Strategic outcome 3: Safe, fair and productive workplaces and cooperative workplace relations

Program 3.1: Labour

289,750,470

289,750,470

276,475,615

276,120,673

252,133,391

251,871,310

248,564,407

269,144,868

Strategic outcome 4: Income security, access to opportunities and well-being for individuals, families and communities

Program 4.1: Income Security

46,817,095,262

88,450,510,738

92,909,168,672

97,980,126,626

87,045,040,493

87,042,524,292

83,569,177,338

79,787,670,175

Program 4.2: Social Development

3,081,658,183

3,081,658,183

7,933,212,853

8,002,511,370

8,985,948,747

8,961,100,867

2,940,137,196

2,992,893,293

Support to achieve all Strategic Outcomes

Internal Services

906,173,311

906,173,311

860,183,573

798,068,146

947,436,515

892,479,726

899,807,522

949,352,111

Other costs**

- no data

884,216,874

1,208,650,163

1,387,153,829

1,180,982,016

1,222,434,781

1,064,277,814

767,901,937

Adjustment***

no data no data no data no data no data no data no data no data

Total

 56,094,245,786

 116,790,417,713

 128,078,551,139

 133,440,461,764

 123,042,060,755

 122,843,712,094

111,931,667,037

106,930,467,071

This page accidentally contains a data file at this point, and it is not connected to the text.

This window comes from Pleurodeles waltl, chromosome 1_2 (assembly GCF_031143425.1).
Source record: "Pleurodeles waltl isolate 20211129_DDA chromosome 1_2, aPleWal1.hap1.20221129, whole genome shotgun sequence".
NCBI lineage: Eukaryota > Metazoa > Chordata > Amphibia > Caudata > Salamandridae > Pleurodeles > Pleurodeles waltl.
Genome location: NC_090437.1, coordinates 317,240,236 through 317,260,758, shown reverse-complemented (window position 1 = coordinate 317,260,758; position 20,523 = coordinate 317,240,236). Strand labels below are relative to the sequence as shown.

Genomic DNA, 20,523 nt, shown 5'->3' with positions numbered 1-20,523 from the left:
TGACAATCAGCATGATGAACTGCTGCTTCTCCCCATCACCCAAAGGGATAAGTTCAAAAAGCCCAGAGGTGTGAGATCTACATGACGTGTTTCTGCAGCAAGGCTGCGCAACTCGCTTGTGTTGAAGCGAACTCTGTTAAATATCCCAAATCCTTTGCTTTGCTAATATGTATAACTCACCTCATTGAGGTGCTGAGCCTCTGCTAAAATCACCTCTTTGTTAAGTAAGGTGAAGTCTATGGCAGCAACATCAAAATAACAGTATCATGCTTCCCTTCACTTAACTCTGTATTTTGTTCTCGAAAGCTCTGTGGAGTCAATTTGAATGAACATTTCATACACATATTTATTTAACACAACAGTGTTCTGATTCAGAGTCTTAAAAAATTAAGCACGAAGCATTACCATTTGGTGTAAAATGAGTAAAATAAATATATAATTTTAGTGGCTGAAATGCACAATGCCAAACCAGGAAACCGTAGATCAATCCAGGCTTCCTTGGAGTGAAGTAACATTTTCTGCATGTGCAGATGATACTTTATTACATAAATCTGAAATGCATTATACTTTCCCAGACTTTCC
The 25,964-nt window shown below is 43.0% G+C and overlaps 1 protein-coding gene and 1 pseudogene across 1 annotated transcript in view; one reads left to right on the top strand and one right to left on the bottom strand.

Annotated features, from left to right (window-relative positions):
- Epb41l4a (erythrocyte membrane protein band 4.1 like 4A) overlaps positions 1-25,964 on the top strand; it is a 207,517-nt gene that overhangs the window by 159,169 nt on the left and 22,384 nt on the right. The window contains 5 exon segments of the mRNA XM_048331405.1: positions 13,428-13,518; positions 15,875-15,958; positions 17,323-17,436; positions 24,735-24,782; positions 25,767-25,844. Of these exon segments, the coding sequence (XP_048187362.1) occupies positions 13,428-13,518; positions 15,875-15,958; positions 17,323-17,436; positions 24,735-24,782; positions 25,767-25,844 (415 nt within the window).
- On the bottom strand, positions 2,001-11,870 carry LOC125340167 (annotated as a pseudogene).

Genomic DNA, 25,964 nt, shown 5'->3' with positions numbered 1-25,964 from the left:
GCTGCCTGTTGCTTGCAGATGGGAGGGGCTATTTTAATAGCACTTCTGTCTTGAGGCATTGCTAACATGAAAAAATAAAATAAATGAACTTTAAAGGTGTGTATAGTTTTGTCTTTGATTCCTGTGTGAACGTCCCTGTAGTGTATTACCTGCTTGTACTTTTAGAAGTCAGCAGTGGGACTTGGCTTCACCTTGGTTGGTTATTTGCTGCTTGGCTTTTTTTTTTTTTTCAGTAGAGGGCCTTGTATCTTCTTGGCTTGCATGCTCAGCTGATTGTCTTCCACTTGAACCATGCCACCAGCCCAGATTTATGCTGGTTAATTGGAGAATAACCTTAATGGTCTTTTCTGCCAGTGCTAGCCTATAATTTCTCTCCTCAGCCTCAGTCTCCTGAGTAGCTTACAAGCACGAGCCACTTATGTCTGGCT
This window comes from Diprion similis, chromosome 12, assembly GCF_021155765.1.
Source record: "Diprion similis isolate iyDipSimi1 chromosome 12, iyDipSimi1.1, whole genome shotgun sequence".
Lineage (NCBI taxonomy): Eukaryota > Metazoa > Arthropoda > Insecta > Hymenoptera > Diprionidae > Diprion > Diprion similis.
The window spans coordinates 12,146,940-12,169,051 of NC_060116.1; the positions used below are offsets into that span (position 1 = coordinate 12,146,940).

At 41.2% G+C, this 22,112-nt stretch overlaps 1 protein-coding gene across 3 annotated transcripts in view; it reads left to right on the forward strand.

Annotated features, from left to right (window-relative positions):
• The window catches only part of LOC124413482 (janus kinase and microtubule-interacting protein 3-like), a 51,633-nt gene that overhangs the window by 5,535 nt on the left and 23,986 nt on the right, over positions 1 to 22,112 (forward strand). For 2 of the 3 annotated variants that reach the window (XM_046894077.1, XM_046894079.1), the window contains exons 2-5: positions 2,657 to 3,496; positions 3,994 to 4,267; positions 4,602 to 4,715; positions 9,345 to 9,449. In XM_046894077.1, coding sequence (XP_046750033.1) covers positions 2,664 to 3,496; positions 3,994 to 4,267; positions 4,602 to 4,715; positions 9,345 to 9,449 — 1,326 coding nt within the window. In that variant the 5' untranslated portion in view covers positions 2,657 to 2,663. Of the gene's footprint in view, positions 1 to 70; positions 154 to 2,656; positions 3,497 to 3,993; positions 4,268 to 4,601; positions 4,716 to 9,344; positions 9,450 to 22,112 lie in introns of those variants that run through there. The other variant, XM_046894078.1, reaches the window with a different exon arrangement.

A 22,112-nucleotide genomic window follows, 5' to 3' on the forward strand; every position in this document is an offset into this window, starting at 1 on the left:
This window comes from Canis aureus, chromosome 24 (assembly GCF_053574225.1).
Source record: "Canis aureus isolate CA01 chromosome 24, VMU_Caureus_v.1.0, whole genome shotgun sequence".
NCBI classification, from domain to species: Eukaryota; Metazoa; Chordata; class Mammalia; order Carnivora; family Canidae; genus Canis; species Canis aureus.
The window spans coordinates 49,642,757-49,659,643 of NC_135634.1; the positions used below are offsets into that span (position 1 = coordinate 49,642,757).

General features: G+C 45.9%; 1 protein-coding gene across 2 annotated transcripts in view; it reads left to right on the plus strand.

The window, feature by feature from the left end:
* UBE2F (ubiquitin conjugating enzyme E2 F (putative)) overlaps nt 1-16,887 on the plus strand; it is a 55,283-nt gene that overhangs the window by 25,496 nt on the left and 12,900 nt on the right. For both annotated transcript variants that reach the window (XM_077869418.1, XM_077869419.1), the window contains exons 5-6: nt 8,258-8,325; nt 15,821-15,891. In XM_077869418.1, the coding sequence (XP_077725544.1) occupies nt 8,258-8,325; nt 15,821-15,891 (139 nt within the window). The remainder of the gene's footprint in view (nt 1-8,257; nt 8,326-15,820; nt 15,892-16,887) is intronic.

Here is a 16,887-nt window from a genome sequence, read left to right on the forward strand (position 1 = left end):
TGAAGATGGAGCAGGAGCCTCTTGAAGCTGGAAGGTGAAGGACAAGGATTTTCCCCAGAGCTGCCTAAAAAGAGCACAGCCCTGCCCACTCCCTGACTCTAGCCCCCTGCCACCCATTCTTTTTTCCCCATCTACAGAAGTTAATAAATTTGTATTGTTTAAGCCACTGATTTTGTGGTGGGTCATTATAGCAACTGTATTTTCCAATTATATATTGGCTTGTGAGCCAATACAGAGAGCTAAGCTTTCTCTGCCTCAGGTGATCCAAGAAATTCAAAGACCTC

Vote netted revenues

(1,828,709,670)

no data no data no data no data no data no data no data

Total at Net

54,265,536,116

no data no data no data no data no data no data no data

*Budgetary expenditures include respendable revenues since respendable revenues are mainly related to administrative costs charged to the Canada Pension Plan and Employment Insurance Operating Account which are part of ESDC operations.

**Other costs include administrative costs of other government departments charged to the Employment Insurance Operating Account and the Canada Pension Plan. It also includes Employment Insurance doubtful accounts and recoveries from other government departments, mainly related to Worker's Compensation Costs and Passport Services delivery.

***Actuals have been reinstated to be presented as per the Program Alignment Architecture 2015–16.

Budgetary performance summary for programs and internal services

The overall increase in spending of $26.5 billion from 2013–14 actual spending to 2017–18 planned spending can mainly be explained by increases to Canada Pension Plan (CPP) and Old Age Security benefits caused by the aging population and changes in the average monthly benefits. It is also attributable to the Universal Child Care Benefit (UCCB) enhancement which became effective in January 2015.